Thursday, August 1, 2013

ILP not joining PP; Warner says only thing in common is opposition to PNM

Jack Warner said on Wednesday the only common ground that his Independent Liberal party (ILP) shares with the People’s Partnership is the opposition to the People’s National Movement (PNM).

The interim leader of the ILP made the point at a media conference at which he dismissed the idea of joining the Partnership.

“Our visions for Trinidad and Tobago are different from theirs; our missions are miles apart. What we consider to be critical milestones for the sustainable development for the people of Trinidad and Tobago are irrelevant to them,” he told reporters.

He added that the Partnership lost Monday’s byelection to him and the elections in Tobago earlier this year because the electorate does not like the politics that the Partnership practises.

Warner explained what he considers to be the real problem. “The UNC lost in its heartland because the people have quickly recognized that the UNC that they voted into office is not the UNC of their forefathers,” he said.

He claimed that as soon as the People’s Partnership took office it abandoned its own and adopted the style of the former National Alliance for reconstruction (NAR), which removed the PNM in a 33-3 victory in 1986 but five years later was reduced to just the two seats in Tobago.

The re-elected Chaguanas West MP said the ILP would listen to the people because it “owes its leadership to the membership of this party and that we will never forget”.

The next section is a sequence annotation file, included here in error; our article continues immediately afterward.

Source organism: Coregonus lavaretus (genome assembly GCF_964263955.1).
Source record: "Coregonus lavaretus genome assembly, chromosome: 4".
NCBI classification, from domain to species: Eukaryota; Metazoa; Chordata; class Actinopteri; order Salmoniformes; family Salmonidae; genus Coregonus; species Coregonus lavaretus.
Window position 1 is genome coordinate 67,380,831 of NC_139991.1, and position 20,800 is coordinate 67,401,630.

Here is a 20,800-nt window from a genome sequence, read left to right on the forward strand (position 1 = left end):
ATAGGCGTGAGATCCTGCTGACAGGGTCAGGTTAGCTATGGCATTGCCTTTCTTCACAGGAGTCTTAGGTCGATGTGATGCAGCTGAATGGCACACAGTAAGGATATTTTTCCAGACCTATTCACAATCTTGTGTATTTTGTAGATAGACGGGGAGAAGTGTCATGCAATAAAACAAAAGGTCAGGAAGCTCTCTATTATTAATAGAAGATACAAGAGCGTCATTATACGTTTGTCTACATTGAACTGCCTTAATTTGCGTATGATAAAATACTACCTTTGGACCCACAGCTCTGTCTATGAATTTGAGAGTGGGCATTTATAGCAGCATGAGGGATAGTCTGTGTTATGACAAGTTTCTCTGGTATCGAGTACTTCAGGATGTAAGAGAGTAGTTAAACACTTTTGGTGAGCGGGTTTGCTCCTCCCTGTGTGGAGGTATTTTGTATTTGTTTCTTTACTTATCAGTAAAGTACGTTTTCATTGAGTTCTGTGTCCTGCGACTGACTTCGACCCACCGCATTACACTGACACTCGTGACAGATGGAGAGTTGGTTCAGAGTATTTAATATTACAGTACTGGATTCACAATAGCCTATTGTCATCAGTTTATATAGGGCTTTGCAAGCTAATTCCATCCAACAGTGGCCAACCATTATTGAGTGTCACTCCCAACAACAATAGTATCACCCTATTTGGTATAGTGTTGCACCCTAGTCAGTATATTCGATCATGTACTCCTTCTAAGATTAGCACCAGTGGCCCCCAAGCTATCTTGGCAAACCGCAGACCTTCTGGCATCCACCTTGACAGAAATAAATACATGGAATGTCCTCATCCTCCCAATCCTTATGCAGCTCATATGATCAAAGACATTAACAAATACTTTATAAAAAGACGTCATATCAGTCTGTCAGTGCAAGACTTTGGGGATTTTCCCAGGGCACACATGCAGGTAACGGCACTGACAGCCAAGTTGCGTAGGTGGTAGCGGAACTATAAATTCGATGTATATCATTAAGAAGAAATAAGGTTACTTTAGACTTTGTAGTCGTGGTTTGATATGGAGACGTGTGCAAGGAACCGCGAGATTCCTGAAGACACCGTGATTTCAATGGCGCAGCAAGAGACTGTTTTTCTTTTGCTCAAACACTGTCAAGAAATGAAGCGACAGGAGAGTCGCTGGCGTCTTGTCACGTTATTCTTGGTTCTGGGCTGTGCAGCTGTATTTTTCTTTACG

He also criticised the Congress of the People (COP), noting that the party is no longer the “moral compass” that it had been under the leadership of Winston Dookeran.

Speaking about his own party, Warner said the ILP won on Monday because his vision for change remained the same that it was when people voted in May 2010 for the Partnership.

“The ILP won because people all over this country want representation, action and performance,” he said, adding that the UNC and the PP are not providing that today. “Our ideology is different, our message represents our practice and our vision is the expectation of our people,” he said.

He said there is not much hope for ILP joining the Partnership. “What we consider to be critical milestones for the sustainable development for the people of Trinidad and Tobago are irrelevant to them,” he said. 

Warner also spoke of his party’s next steps, which includes the drafting of a constitution by a team led by Anna Deonarine, an attorney who is party’s Interim Deputy Leader.

Other plans include:
  • Opening of offices across the country
  • An accelerated membership drive and the creation of a database to determine competencies of everyone
  • Emphasis on youth involvement
  • A national assembly to be held on September 29
  • Draft Strategic Development Plan for the Local Government elections
  • A similar plan for Trinidad and Tobago

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Jai & Sero

Jai & Sero

Our family at home in Toronto 2008

Our family at home in Toronto 2008
Amit, Heather, Fuzz, Aj, Jiv, Shiva, Rampa, Sero, Jai